The Role of DEIA in Addressing
Written by Dr. Dana Hunter
Diversity Equity Inclusion Access (DEIA): More than Just a Notion
Written by Dr. Dana Hunter
Office of Human Trafficking Prevention
Diversity, Equity, Inclusion, and Access (DEIA) is an increasingly popular framework in public-private sectors for the advancement of its principles. Historically, individuals from marginalized and under-represented communities often have been excluded from key decision-making roles, and the impacts of exclusionary policies have produced power balances in society and inequitable treatment of marginalized groups. Thus, the DEIA framework has been promoted to ensure fair treatment, empowerment, and inclusion of all people in the workplace, higher education, and beyond. What is the role of DEIA in human trafficking?
Human trafficking is a form of power-based violence. Research indicates that people of color experience human trafficking and commercial sexual exploitation at higher rates. In 2022, data collected from service providers in Louisiana identified that 53% of reported victims were African-American. Further, research has consistently shown that marginalized groups are at higher risk of being trafficked, due to experiencing barriers related to low socio-economic status, language access, and/or discriminatory practices. Human sex and labor trafficking have garnered international, national, state and local attention over the last decade. However, the anti-trafficking movement is only beginning to integrate a DEIA framework into its messaging, policies, and best practices. Many questions remain: What are the lived experiences of victims and survivors from marginalized backgrounds? What are some of the lasting impacts of the complex trauma, and how does community trauma impact one’s risk of trafficking? What are factors that promote long-term healing and recovery versus factors that perpetuate re-victimization? These questions only represent a handful of larger issues that DEIA principles, as a guide, may be poised to address.
Furthermore, for human trafficking, a central component of a DEIA framework is the inclusion of survivors and individuals with lived experiences in the planning, development, implementation, and analysis phases of policy and practice. Survivor-informed or survivor-led practices posit the notion that victims are experts in their own right and should be contributors of knowledge and advocates of change. While professionals may not have all of the answers, it is important to understand that victims and survivors with lived experiences can assist with valid and relevant knowledge. The Louisiana Survivor Council, a five-member body of human trafficking survivors, was established in 2019 to uplift the voices of survivors in the statewide implementation of an initiative to raise awareness, educate and build a network of providers to address the issue. For more than four years, Louisiana’s survivor leaders have been instrumental in developing a statewide resource directory to educate both citizens and professionals, including a standardized HT 101 training and enacting historical and monumental legislation providing greater opportunities for survivors healing and recovery. Survivor leaders are not only invited to the table, but they like other professionals are compensated for their time and expertise.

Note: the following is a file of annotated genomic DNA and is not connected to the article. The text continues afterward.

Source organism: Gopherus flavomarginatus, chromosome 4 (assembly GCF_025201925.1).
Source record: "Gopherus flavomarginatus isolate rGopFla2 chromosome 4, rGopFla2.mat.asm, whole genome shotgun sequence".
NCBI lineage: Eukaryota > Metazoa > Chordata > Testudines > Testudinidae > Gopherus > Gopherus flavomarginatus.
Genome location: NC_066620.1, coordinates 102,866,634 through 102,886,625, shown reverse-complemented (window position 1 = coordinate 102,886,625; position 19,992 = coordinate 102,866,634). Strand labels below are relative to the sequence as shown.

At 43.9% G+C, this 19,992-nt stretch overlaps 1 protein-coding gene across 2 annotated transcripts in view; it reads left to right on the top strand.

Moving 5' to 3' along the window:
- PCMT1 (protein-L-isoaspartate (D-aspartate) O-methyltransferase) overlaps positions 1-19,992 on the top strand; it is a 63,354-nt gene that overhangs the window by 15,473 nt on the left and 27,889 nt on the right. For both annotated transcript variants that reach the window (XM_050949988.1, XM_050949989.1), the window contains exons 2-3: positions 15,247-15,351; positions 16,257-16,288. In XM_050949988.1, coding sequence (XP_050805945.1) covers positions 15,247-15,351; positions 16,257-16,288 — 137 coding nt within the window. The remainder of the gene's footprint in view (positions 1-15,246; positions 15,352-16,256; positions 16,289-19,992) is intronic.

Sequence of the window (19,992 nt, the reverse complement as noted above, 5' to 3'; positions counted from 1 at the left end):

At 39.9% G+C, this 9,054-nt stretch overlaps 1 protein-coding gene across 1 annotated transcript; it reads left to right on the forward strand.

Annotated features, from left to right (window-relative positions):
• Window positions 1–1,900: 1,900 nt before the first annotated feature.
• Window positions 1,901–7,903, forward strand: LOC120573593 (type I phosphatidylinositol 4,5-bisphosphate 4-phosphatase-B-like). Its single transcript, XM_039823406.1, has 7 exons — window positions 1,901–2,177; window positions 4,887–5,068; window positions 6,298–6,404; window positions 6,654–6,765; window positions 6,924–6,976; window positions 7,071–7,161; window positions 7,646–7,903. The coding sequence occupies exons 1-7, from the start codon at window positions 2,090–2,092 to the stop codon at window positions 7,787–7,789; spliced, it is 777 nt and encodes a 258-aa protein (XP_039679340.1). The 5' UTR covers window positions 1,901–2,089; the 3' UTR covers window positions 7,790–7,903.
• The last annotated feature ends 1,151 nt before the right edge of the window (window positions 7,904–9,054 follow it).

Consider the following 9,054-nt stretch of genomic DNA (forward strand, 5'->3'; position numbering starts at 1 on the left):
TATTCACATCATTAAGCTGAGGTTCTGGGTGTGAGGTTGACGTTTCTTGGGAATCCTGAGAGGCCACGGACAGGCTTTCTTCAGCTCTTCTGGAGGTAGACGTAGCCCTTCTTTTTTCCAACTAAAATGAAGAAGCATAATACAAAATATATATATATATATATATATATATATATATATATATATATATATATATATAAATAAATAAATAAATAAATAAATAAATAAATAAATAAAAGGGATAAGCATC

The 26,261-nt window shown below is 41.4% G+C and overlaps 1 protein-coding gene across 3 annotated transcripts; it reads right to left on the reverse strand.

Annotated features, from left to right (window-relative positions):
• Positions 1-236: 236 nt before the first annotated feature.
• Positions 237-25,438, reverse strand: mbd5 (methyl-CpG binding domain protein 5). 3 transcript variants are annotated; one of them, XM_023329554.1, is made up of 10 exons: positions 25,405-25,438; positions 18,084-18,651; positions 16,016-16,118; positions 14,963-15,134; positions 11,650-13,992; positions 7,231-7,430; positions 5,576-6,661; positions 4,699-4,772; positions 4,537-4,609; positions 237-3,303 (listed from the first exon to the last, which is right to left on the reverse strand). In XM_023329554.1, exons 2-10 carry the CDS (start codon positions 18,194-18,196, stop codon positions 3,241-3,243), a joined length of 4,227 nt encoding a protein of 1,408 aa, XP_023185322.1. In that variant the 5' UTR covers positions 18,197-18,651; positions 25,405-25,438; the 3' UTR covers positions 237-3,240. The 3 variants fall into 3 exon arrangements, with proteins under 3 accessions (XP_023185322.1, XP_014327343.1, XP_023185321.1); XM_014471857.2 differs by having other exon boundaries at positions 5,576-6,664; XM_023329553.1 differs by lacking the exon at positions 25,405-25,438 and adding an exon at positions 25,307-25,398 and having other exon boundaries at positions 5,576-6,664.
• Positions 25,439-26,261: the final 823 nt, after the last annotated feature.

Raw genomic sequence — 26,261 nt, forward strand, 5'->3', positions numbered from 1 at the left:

It remains critically important for national, state and local leaders to include diverse voices at the table and to be intentional in prioritizing the shared knowledge of survivors. I believe, as we prioritize this practice, we can achieve better outcomes for our most vulnerable citizens and prevent human trafficking. To learn more about the work of the Louisiana Survivor Council and efforts to integrate a DEIA framework in Louisiana, please visit our statewide human trafficking website at humantrafficking.la.gov or email Dr. Dana Hunter at email@example.com.
About Dr. Dana Hunter
Dr. Dana R. Hunter is a native of Baton Rouge, LA. In February 2017, after serving in various leadership roles in academia and government, she was appointed by Louisiana Governor John Bel Edwards as the Executive Director of the Governor’s Office of Human Trafficking Prevention. She works closely with Governor Edwards and First Lady Donna Edwards to facilitate statewide anti-human trafficking efforts and the Human Trafficking Prevention Commission.